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This full moon was known by early Native American tribes as the Full Hunters Moon because at this time of year the leaves are falling and the game is fat and ready to hunt. This moon has also been known as the Travel Moon and the Blood Moon. This moon is also known as the Harvest Moon. The Harvest Moon is the full moon that occurs closest to the September equinox each year.
October 1 - Mercury at Greatest Eastern Elongation. October 7 - Draconids Meteor Shower. The Draconids is a minor meteor shower producing only about 10 meteors per hour. It is produced by dust grains left behind by comet 21P Giacobini-Zinner, which was first discovered in The Draconids is an unusual shower in that the best viewing is in the early evening instead of early morning like most other showers. The shower runs annually from October and peaks this year on the the night of the 7th. The second quarter moon will ensure dark skies in the early evening for what should be a good show.
Best viewing will be in the early evening from a dark location far away from city lights. Meteors will radiate from the constellation Draco, but can appear anywhere in the sky. October 13 - Mars at Opposition. The red planet will be at its closest approach to Earth and its face will be fully illuminated by the Sun. This is the best time to view and photograph Mars. A medium-sized telescope will allow you to see some of the dark details on the planet's orange surface.
October 16 - New Moon. October 21, 22 - Orionids Meteor Shower. The Orionids is an average shower producing up to 20 meteors per hour at its peak.
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It is produced by dust grains left behind by comet Halley, which has been known and observed since ancient times. The shower runs annually from October 2 to November 7. It peaks this year on the night of October 21 and the morning of October The waxing crescent moon will set before midnight leaving dark skies for what should be a good show. Meteors will radiate from the constellation Orion, but can appear anywhere in the sky. October 31 - Full Moon, Blue Moon.
Since this is the second full moon in the same month, it is sometimes referred to as a blue moon. This rare calendar event only occurs every few months, giving rise to the term "once in a blue moon". October 31 - Uranus at Opposition. The blue-green planet will be at its closest approach to Earth and its face will be fully illuminated by the Sun. This is the best time to view Uranus. Due to its distance, it will only appear as a tiny blue-green dot in all but the most powerful telescopes. November 4, 5 - Taurids Meteor Shower.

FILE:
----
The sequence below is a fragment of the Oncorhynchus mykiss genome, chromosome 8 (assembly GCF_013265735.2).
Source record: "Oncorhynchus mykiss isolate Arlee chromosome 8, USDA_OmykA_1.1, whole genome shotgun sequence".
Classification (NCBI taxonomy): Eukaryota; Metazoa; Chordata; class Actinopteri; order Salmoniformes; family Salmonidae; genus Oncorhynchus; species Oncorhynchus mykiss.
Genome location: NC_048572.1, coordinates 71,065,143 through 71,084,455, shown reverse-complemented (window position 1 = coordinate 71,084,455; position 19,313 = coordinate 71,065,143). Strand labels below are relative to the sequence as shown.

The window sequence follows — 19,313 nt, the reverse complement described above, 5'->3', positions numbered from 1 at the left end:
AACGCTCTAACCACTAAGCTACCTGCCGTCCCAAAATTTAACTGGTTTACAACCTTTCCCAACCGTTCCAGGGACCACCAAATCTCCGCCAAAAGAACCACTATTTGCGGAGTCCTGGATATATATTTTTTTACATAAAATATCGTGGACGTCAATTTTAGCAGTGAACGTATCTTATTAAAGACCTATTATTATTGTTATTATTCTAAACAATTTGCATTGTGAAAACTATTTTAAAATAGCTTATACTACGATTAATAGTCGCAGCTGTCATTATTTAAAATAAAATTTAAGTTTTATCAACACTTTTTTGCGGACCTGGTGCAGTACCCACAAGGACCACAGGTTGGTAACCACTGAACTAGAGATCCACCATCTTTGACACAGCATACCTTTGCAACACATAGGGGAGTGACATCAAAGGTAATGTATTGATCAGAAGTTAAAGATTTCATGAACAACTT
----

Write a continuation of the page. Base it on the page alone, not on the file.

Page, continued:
The Taurids is a long-running minor meteor shower producing only about meteors per hour. It is unusual in that it consists of two separate streams. The first is produced by dust grains left behind by Asteroid TG The second stream is produced by debris left behind by Comet 2P Encke. The shower runs annually from September 7 to December It peaks this year on the the night of November 4. The first quarter moon will block out all but the brightest meteors this year. If you are patient, you may still be able to catch a few good ones. Best viewing will be just after midnight from a dark location far away from city lights.
Meteors will radiate from the constellation Taurus, but can appear anywhere in the sky. November 10 - Mercury at Greatest Western Elongation. November 15 - New Moon. November 17, 18 - Leonids Meteor Shower. The Leonids is an average shower, producing up to 15 meteors per hour at its peak. This shower is unique in that it has a cyclonic peak about every 33 years where hundreds of meteors per hour can be seen. That last of these occurred in The Leonids is produced by dust grains left behind by comet Tempel-Tuttle, which was discovered in The shower runs annually from November It peaks this year on the night of the 17th and morning of the 18th.
The crescent moon will set early in the evening leaving dark skies for what should be an excellent show. Meteors will radiate from the constellation Leo, but can appear anywhere in the sky. November 30 - Full Moon. This full moon was known by early Native American tribes as the Full Beaver Moon because this was the time of year to set the beaver traps before the swamps and rivers froze.